Life at № 42
It’s different. Very different. Sotogrande was small, but in an entirely different, urban way. Most people were originally from big cities, and so we carried with us that distance we learn to keep from each other in those places. Conversations mostly comprised of smalltalk. Your flowers look lovely, what lovely earrings, wasn’t that a lovely dinner last night. Thank you so much- that o being stretched out in what could only be called an affectation. There’s great safety in vapid politesse.
And so here I am confronting a new and very unfamiliar type of familiarity. The other day I crossed the postal worker on the street, “Did you see I left a package for you in the greenhouse.” Noticing my surprise, she explained I wasn’t home and so she came in through the garden gate. Perfectly normal, perfectly natural. (Meanwhile I was making a mental note to later google what the laws are in France regarding people just entering, rather than breaking and entering.)
People seem to learn one’s name, and expect we learn theirs just as quickly. If you ask me what my bank manager’s name was in Spain, the best I can do is say I think it started with an L. My current bank manager though, is another story. By the end of our first meeting, I knew she lived on our street. Her boyfriend was the kind man who moved his car so the removals people had more space to maneuver and bring our things into the house. She was born and raised in Mazamet and has the hearty accent to prove it- and she thinks the local food is much better than Spanish food.
Yesterday we were leaving the house when an elderly neighbour waved us down. She could see I was smoking a cigarillo and felt she had to tell me to stop. Her husband died 20 years ago of leukemia and she just knows it’s because he smoked. He passed away the year of his retirement. Terribly unfair for them both. She was forced to move from a house that had a garden she loved to a small apartment. And now she has no one to change light bulbs or fix things. Her son is an engineer, and so too busy to help, “or so he says,” she quipped.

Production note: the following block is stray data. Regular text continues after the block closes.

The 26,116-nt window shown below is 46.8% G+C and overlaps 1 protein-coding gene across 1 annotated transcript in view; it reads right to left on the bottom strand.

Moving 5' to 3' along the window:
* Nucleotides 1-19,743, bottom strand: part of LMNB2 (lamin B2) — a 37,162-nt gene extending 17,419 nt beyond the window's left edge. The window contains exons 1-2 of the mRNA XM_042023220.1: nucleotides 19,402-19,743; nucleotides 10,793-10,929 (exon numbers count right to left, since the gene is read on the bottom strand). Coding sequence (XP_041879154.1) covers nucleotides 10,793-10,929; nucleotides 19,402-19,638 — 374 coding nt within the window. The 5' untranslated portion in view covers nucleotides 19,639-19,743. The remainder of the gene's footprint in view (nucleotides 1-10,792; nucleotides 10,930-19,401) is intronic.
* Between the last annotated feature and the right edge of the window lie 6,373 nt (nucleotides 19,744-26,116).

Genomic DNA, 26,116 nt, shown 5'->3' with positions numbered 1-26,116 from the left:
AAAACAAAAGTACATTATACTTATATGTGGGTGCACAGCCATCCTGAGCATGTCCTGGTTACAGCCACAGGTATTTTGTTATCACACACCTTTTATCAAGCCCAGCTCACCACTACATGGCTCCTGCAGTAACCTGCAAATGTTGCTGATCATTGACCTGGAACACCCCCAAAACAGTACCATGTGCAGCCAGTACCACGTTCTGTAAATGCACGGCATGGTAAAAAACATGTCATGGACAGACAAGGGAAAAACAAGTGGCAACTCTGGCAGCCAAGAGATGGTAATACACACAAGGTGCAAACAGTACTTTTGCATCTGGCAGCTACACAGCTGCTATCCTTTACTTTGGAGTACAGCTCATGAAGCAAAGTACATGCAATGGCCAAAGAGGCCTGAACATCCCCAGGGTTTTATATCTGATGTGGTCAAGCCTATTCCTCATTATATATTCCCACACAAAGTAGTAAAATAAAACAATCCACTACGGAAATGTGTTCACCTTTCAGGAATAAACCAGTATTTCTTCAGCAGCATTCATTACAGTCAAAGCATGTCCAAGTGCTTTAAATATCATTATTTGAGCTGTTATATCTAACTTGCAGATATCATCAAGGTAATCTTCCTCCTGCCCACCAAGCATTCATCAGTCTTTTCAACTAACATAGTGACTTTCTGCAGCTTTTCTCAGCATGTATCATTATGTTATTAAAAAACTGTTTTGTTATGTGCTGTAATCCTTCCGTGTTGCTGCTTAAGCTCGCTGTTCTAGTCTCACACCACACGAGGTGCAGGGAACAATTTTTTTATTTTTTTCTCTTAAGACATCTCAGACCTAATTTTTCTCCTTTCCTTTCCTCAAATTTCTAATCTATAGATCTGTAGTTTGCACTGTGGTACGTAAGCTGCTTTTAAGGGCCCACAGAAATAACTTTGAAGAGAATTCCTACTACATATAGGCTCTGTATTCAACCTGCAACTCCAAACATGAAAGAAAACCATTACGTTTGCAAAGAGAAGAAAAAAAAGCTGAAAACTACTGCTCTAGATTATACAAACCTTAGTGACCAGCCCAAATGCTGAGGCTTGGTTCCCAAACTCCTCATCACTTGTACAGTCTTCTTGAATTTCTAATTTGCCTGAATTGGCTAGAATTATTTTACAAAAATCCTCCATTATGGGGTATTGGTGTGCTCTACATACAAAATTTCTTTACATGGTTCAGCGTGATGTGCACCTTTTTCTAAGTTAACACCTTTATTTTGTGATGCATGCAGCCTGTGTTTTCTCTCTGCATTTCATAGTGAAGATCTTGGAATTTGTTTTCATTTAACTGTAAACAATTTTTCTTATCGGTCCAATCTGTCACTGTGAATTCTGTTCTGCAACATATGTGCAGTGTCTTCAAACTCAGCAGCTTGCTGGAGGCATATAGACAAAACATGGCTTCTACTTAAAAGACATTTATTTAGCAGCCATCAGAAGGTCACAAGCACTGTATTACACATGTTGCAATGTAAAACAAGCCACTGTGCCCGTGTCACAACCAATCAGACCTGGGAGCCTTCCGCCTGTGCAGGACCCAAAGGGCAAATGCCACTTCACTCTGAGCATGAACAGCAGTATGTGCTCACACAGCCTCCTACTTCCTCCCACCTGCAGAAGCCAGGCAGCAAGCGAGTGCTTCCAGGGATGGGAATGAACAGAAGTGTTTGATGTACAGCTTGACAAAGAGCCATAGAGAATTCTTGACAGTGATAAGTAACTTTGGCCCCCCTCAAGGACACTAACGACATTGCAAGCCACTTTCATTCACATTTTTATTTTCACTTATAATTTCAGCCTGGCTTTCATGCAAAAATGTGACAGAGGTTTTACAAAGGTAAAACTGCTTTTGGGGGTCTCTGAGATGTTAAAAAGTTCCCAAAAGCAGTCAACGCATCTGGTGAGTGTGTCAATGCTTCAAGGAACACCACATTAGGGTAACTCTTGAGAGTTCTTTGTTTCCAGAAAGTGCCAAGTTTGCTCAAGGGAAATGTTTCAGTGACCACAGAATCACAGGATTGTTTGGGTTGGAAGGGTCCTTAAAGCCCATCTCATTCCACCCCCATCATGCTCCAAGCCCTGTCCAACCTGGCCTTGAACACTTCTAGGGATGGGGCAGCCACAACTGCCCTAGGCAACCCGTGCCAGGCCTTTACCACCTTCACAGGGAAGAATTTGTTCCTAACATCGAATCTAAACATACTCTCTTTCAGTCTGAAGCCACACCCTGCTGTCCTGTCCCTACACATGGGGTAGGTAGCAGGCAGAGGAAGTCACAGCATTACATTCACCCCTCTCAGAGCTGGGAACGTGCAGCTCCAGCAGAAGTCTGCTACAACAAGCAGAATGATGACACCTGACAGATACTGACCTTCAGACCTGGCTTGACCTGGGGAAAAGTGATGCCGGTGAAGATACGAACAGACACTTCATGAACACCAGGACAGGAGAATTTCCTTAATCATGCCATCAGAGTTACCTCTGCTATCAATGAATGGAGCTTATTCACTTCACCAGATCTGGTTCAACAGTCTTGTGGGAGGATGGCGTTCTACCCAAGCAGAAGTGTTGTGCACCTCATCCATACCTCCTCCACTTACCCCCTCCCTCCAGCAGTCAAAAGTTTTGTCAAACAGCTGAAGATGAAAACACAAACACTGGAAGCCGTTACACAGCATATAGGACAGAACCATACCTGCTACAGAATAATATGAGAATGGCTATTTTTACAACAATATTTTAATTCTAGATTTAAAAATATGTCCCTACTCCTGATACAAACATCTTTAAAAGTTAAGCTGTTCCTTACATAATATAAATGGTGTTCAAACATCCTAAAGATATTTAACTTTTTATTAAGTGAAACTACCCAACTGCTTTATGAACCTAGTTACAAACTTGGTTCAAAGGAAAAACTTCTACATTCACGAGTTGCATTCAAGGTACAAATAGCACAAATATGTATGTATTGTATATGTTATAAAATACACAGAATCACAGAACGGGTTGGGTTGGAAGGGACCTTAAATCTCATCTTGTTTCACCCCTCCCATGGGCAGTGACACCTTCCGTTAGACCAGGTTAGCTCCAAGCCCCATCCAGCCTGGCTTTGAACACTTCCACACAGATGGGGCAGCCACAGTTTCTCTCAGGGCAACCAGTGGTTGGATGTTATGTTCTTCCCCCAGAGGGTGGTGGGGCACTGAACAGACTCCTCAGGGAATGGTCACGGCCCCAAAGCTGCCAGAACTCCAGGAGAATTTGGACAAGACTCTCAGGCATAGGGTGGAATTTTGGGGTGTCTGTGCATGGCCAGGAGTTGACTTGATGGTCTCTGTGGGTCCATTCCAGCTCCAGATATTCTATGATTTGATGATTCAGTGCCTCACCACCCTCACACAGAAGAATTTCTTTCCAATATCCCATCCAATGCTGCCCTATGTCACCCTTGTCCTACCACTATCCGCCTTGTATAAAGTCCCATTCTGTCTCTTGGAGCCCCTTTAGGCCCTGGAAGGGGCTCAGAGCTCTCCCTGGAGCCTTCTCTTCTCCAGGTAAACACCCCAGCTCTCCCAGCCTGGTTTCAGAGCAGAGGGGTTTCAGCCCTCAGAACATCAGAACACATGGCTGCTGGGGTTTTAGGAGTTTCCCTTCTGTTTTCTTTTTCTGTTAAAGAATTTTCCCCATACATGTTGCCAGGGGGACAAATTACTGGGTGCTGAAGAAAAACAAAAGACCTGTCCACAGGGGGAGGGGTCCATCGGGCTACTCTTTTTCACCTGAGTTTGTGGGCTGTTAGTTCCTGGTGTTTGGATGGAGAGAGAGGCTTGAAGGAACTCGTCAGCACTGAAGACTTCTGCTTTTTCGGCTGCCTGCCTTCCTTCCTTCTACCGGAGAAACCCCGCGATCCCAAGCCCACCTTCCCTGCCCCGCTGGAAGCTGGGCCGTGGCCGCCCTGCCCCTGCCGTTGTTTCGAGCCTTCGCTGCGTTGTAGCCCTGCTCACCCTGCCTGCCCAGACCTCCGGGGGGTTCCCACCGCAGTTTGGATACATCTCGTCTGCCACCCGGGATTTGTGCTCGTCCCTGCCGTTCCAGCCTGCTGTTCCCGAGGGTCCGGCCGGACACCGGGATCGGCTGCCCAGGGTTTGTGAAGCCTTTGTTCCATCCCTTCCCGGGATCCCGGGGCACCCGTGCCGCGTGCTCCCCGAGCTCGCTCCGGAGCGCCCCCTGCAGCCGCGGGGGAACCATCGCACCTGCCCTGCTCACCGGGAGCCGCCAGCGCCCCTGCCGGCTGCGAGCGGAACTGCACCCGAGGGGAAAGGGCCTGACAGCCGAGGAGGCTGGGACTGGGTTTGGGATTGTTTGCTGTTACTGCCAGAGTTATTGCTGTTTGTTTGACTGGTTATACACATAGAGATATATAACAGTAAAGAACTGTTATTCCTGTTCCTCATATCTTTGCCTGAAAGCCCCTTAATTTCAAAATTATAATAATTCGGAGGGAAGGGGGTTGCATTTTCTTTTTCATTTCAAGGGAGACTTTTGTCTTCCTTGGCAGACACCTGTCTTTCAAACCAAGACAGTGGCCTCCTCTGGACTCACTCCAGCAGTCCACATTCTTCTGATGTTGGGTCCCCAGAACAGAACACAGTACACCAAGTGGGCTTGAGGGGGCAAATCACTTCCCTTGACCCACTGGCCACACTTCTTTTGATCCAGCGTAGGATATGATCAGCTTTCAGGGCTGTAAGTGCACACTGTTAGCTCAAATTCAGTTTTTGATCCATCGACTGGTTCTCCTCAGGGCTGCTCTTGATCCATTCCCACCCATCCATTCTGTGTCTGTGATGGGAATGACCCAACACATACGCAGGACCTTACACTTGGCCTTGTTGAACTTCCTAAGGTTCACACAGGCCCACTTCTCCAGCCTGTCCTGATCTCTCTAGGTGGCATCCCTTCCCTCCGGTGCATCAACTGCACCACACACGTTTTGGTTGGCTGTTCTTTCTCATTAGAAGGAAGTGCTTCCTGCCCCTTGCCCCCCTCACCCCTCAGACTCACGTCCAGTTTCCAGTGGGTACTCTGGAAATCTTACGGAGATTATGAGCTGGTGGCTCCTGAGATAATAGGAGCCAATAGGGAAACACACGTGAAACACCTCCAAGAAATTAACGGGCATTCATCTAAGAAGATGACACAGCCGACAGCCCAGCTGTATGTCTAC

One of the town councillors stopped by to introduce himself. A British eccentric who’s been here since the 60’s. He’s the author of Life’s not all Wine and Roses. He looks straight out of the Gloucestershire countryside. Tweed, important mustache, and the determined air of someone who just got separated from the hunt party and must get back to them immediately.
I’m finding it all amusing, even though I’m not quite sure of how to navigate in this world yet. I’m holding back as I observe and learn the dynamics. During our first month I realized my presumptions of what life is were mostly incorrect. So now I’ve stopped asking people whether they’re in one of the grand houses in town or in a chateau in the countryside. It turns out there are other options of accommodation.
The thing is in Spain people tend to only meet and socialize with people with similar backgrounds. Crossing those lines just doesn’t happen. A postal worker would never have stopped a Sotogrande resident on the street. Here it seems they take the Liberty, Equality, Fraternity very seriously.
I’m also reticent to invite people to lunch or dinner, because most seem to have strict schedules. The owners of La Villa de Mazamet serve dinner to their paying guests every evening. During the day they manage their business. I’m not sure how people work around these times. I’m not serving lunch within a window of a two hour lunch break. People wouldn’t even be able to drink properly.
I guess this means people only get to amuse themselves on weekends. That seems very limited to me. Oppressive even.
In Spain I used to only make us dinner, but I’ve taken to making lunch as well, so at least we can sit and have a glass of wine during the day sometimes- or perhaps many times (even if no one can join us because they’re working).
I also still do my private happy hour every afternoon. That’s always nice, but there’s still no music system running through the house. Oh- by the way, does anyone have the Sonos system? That’s what we’re thinking of getting. Is it easy to use?